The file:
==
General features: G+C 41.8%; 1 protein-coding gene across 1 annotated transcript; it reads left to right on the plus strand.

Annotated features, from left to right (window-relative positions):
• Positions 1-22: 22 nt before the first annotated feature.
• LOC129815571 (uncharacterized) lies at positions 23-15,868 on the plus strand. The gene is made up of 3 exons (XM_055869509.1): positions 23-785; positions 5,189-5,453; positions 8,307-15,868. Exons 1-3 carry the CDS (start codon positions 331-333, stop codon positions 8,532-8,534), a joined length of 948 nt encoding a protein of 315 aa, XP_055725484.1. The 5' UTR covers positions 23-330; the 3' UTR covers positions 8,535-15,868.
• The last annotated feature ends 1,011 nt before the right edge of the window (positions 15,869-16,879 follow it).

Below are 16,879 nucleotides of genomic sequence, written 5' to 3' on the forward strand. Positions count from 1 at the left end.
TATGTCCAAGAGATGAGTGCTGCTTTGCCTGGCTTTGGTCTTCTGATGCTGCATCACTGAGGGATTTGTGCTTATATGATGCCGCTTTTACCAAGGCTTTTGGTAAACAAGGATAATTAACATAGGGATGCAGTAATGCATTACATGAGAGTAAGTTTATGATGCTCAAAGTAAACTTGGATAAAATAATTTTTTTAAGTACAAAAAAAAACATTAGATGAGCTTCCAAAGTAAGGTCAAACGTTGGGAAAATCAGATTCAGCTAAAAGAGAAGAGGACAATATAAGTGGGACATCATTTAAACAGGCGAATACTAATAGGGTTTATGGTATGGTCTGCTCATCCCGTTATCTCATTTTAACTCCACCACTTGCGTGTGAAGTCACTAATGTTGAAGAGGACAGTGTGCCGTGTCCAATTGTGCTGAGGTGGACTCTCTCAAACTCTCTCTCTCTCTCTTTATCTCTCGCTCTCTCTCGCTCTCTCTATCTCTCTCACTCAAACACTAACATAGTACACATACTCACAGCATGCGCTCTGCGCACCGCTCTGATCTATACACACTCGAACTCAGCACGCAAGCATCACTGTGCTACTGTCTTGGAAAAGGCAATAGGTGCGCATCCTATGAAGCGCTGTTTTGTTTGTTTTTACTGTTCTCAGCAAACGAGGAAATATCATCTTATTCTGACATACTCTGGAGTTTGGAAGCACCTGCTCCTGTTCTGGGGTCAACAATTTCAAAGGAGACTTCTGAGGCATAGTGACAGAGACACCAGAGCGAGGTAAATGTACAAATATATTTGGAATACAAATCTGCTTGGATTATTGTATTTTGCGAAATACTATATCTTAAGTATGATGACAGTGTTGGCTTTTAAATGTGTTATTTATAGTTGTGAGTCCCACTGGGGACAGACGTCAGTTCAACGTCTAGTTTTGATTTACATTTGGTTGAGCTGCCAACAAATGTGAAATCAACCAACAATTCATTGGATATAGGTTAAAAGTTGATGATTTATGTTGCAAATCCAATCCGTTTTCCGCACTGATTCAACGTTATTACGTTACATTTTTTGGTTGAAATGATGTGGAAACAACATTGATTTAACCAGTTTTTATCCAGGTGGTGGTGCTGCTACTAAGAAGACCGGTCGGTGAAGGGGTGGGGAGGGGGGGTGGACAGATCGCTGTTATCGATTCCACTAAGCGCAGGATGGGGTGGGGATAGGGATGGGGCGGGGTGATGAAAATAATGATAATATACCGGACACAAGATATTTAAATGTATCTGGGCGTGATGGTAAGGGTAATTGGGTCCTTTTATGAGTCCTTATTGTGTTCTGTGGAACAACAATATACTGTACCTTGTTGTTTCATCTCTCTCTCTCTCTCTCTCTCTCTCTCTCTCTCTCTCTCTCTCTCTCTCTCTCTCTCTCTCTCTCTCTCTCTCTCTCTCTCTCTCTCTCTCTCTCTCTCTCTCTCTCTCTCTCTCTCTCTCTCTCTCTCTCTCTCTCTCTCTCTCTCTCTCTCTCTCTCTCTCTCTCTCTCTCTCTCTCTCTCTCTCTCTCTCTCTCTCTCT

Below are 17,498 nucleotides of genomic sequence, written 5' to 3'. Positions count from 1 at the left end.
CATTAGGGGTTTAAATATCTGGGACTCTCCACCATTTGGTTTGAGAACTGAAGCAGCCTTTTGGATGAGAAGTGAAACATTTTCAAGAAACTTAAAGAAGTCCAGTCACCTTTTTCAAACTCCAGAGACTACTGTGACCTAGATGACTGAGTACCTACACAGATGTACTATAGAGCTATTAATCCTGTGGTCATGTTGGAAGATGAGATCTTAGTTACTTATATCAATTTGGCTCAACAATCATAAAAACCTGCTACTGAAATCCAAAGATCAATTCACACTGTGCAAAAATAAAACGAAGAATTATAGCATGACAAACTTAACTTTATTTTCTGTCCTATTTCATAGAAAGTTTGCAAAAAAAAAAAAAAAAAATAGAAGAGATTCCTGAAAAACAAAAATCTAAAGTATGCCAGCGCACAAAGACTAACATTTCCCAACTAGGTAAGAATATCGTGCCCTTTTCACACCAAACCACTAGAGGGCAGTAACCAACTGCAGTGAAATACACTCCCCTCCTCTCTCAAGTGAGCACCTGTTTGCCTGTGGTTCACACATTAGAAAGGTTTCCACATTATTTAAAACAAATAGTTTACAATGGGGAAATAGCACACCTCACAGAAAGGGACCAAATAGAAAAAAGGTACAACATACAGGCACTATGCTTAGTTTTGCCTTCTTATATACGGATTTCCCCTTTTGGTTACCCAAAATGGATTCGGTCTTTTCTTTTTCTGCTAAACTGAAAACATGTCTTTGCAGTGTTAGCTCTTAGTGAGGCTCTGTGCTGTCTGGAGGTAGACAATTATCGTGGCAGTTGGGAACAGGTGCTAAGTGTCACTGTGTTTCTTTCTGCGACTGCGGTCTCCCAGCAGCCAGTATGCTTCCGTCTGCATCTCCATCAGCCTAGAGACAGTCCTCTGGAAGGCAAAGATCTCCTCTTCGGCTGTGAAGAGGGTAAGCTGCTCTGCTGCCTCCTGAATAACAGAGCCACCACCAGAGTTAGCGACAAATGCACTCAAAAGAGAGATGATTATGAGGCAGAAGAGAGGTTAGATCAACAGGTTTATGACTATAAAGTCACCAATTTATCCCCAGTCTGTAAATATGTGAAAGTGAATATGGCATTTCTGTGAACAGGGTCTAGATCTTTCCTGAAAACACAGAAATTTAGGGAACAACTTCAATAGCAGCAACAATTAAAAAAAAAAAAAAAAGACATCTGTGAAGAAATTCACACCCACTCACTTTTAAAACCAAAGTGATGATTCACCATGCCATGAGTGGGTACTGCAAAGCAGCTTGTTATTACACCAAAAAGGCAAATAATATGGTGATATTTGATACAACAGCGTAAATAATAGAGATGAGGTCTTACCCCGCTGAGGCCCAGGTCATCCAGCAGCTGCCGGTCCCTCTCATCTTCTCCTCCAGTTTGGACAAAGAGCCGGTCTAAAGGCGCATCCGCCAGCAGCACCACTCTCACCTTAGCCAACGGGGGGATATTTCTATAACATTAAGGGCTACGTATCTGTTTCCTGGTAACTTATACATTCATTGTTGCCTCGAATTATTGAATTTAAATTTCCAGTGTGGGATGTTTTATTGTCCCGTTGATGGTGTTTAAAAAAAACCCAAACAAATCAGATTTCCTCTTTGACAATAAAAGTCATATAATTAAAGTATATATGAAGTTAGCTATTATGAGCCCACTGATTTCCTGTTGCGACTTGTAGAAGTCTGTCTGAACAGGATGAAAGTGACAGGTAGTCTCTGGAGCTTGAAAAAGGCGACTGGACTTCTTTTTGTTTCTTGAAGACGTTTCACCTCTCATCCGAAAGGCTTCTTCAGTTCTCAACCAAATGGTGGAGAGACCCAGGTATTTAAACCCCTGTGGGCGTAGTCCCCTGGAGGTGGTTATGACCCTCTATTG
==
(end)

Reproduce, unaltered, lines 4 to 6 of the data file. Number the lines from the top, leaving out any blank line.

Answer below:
• LOC129815571 (uncharacterized) lies at positions 23-15,868 on the plus strand. The gene is made up of 3 exons (XM_055869509.1): positions 23-785; positions 5,189-5,453; positions 8,307-15,868. Exons 1-3 carry the CDS (start codon positions 331-333, stop codon positions 8,532-8,534), a joined length of 948 nt encoding a protein of 315 aa, XP_055725484.1. The 5' UTR covers positions 23-330; the 3' UTR covers positions 8,535-15,868.
• The last annotated feature ends 1,011 nt before the right edge of the window (positions 15,869-16,879 follow it).

Below are 16,879 nucleotides of genomic sequence, written 5' to 3' on the forward strand. Positions count from 1 at the left end.